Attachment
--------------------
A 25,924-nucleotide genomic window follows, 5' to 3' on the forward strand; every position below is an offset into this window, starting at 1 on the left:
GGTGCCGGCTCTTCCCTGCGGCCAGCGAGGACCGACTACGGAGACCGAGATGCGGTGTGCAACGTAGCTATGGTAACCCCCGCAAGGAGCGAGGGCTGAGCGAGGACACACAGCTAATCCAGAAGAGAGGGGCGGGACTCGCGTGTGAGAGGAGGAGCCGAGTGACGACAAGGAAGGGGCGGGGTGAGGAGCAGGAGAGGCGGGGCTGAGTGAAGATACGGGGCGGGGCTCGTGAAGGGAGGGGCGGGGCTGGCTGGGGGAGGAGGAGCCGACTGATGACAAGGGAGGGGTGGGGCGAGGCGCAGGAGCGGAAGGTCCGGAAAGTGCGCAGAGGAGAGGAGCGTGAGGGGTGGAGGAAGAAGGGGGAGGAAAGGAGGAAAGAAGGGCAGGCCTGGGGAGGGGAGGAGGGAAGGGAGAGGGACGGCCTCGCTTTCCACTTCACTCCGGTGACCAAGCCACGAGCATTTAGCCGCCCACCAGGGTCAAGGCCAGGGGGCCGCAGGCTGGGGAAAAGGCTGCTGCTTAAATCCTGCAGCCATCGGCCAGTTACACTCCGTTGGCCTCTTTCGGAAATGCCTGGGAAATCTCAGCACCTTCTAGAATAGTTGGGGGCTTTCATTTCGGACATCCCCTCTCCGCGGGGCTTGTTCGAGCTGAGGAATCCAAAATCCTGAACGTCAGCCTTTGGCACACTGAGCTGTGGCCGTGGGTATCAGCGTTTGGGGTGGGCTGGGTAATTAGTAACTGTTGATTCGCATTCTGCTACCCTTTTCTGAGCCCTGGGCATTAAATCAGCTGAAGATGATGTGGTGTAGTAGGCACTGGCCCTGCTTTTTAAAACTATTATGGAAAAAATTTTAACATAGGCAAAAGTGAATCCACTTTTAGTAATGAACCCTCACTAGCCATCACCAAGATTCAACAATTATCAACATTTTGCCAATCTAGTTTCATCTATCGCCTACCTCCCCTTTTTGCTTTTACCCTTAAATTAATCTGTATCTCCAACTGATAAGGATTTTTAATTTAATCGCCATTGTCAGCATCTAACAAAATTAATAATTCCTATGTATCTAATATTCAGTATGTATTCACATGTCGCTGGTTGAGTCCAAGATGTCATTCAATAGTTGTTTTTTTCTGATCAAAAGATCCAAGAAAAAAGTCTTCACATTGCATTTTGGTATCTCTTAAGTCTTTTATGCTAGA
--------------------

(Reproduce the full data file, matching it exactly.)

A 25,924-nucleotide genomic window follows, 5' to 3' on the forward strand; every position below is an offset into this window, starting at 1 on the left:
GGTGCCGGCTCTTCCCTGCGGCCAGCGAGGACCGACTACGGAGACCGAGATGCGGTGTGCAACGTAGCTATGGTAACCCCCGCAAGGAGCGAGGGCTGAGCGAGGACACACAGCTAATCCAGAAGAGAGGGGCGGGACTCGCGTGTGAGAGGAGGAGCCGAGTGACGACAAGGAAGGGGCGGGGTGAGGAGCAGGAGAGGCGGGGCTGAGTGAAGATACGGGGCGGGGCTCGTGAAGGGAGGGGCGGGGCTGGCTGGGGGAGGAGGAGCCGACTGATGACAAGGGAGGGGTGGGGCGAGGCGCAGGAGCGGAAGGTCCGGAAAGTGCGCAGAGGAGAGGAGCGTGAGGGGTGGAGGAAGAAGGGGGAGGAAAGGAGGAAAGAAGGGCAGGCCTGGGGAGGGGAGGAGGGAAGGGAGAGGGACGGCCTCGCTTTCCACTTCACTCCGGTGACCAAGCCACGAGCATTTAGCCGCCCACCAGGGTCAAGGCCAGGGGGCCGCAGGCTGGGGAAAAGGCTGCTGCTTAAATCCTGCAGCCATCGGCCAGTTACACTCCGTTGGCCTCTTTCGGAAATGCCTGGGAAATCTCAGCACCTTCTAGAATAGTTGGGGGCTTTCATTTCGGACATCCCCTCTCCGCGGGGCTTGTTCGAGCTGAGGAATCCAAAATCCTGAACGTCAGCCTTTGGCACACTGAGCTGTGGCCGTGGGTATCAGCGTTTGGGGTGGGCTGGGTAATTAGTAACTGTTGATTCGCATTCTGCTACCCTTTTCTGAGCCCTGGGCATTAAATCAGCTGAAGATGATGTGGTGTAGTAGGCACTGGCCCTGCTTTTTAAAACTATTATGGAAAAAATTTTAACATAGGCAAAAGTGAATCCACTTTTAGTAATGAACCCTCACTAGCCATCACCAAGATTCAACAATTATCAACATTTTGCCAATCTAGTTTCATCTATCGCCTACCTCCCCTTTTTGCTTTTACCCTTAAATTAATCTGTATCTCCAACTGATAAGGATTTTTAATTTAATCGCCATTGTCAGCATCTAACAAAATTAATAATTCCTATGTATCTAATATTCAGTATGTATTCACATGTCGCTGGTTGAGTCCAAGATGTCATTCAATAGTTGTTTTTTTCTGATCAAAAGATCCAAGAAAAAAGTCTTCACATTGCATTTTGGTATCTCTTAAGTCTTTTATGCTAGA